Finally, in an interesting study looking at English stop voicing stops produced by Koreans singers, Choi, Jiyoun et al. (2016) found that L1 Korean directly transfers into the phonetic-prosody of English, with preferred emphasis by Korean listeners who rely on prosodic structure of certain voicing stops (2016:80). This study represents a growing number of studies conducted on non-Indo-European languages. Studies that look at vastly different language pairings need to be further expanded to help Korean and other language groups in their SLA.


    The three beginner, intermediate, advanced bilinguals in Korean and English I interviewed are Mina (age 20), Cory (age 26), and Narae (age 31). I correlated the individual’s AOA (Age of Arrival) to their varying level of proficiencies. Mina had stayed in Canada for 2 years, Cory had stayed in Canada for 9 years, and Narae had stayed in Canada for 16 years at the start of the interview.

    The entire interview was conducted in English. The three questions I asked were:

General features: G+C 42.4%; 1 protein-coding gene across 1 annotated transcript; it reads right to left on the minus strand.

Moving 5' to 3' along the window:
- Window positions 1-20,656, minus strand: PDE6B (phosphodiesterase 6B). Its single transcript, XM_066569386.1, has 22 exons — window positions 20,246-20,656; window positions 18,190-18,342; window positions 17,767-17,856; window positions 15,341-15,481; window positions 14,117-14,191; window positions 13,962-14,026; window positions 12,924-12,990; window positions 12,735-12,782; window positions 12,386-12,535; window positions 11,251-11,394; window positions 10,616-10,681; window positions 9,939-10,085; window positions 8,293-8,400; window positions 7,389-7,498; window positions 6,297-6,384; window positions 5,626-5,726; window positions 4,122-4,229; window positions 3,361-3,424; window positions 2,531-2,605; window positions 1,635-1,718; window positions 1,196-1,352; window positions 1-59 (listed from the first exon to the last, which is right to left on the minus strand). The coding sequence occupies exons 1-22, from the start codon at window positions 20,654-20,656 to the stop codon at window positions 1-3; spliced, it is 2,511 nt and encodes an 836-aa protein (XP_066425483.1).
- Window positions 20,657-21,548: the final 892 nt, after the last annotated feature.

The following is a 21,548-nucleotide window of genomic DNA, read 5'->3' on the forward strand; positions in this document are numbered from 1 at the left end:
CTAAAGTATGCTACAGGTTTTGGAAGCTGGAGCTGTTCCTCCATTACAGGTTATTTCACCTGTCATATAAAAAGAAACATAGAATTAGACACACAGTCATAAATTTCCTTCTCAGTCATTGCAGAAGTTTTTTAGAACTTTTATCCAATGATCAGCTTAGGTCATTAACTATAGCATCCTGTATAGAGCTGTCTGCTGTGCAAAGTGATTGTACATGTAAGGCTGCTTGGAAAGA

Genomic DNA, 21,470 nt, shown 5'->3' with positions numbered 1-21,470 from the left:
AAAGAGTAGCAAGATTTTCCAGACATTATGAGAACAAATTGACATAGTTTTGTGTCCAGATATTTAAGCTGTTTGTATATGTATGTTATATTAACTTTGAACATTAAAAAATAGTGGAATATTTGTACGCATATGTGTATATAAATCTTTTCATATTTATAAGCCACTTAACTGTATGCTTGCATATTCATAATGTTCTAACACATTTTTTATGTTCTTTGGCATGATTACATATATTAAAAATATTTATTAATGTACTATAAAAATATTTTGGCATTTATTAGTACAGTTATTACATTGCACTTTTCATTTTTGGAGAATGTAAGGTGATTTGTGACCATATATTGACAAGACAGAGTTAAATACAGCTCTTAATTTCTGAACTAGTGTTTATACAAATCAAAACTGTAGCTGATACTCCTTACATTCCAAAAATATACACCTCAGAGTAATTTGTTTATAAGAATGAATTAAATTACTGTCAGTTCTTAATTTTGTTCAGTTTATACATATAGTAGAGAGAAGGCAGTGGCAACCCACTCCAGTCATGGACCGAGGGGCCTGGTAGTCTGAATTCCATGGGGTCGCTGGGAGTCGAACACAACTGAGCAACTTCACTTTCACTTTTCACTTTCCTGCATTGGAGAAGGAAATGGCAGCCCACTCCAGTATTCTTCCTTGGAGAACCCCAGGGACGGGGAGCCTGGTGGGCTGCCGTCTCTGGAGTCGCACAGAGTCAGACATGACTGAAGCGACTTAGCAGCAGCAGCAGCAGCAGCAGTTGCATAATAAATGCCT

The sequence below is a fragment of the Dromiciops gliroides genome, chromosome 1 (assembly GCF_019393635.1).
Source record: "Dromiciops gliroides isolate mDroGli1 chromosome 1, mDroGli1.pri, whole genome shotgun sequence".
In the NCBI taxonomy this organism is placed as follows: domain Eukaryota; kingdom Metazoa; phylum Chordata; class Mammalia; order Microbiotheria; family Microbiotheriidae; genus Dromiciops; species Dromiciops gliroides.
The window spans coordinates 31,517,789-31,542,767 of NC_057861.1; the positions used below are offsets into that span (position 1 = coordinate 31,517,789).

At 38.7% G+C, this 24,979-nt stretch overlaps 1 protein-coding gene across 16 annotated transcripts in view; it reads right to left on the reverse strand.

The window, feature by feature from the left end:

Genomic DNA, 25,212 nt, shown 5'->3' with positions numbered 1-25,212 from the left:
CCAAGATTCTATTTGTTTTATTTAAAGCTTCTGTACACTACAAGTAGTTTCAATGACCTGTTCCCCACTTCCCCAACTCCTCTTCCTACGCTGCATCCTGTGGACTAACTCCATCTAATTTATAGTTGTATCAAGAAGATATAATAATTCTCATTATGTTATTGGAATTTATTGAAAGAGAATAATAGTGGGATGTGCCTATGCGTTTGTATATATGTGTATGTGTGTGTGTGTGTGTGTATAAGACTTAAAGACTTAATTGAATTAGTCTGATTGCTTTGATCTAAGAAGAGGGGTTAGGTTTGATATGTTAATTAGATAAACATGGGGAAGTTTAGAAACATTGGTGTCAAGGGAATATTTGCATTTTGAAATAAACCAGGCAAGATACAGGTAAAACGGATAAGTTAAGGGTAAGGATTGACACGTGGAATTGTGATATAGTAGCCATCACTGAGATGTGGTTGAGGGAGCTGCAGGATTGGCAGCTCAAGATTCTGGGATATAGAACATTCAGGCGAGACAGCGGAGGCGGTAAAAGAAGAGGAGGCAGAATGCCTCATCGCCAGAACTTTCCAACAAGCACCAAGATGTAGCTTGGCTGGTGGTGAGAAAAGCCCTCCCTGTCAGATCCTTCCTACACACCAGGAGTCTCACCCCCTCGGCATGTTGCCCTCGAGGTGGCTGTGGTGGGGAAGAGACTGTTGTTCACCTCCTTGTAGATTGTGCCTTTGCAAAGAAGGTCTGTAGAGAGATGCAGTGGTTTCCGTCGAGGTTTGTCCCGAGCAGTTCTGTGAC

“What do you find most difficult about the English language?”
    “What specific words do you have trouble pronouncing correctly?”
    “How do you think you can improve your English pronunciation skills?”

    Mina expressed a difficulty when speaking about Canadian culture. Despite being in an English environment for only 2 years, she was extremely proficient in English, where native English speakers had no trouble understanding her. Although she was outgoing, verbally proficient, she lacked knowledge about events, news, and cultural topics of Canada. She had difficulties pronouncing /r/ and /l/’s, /b/, /p/, /v/, and expressed frustration at syllabic differences (In Korean, consonants separates the word syllabically. Example: “Vest” in English has one syllable, but in Korean has three). She hoped to make more friends to improve her English.

    Cory was a shy individual, who only wanted to hang out with other Koreans in order to avoid embarrassment, or be “exposed” for his English speaking skills. He expressed frustration at not being able to make jokes or comments, because in Korean he can be a very funny individual. He expressed difficulties with /r/’s, and his accent (He had difficulties not releasing consonants, such as “hot” being pronounced as /hoʊt'/). He hoped to interact more with English speakers.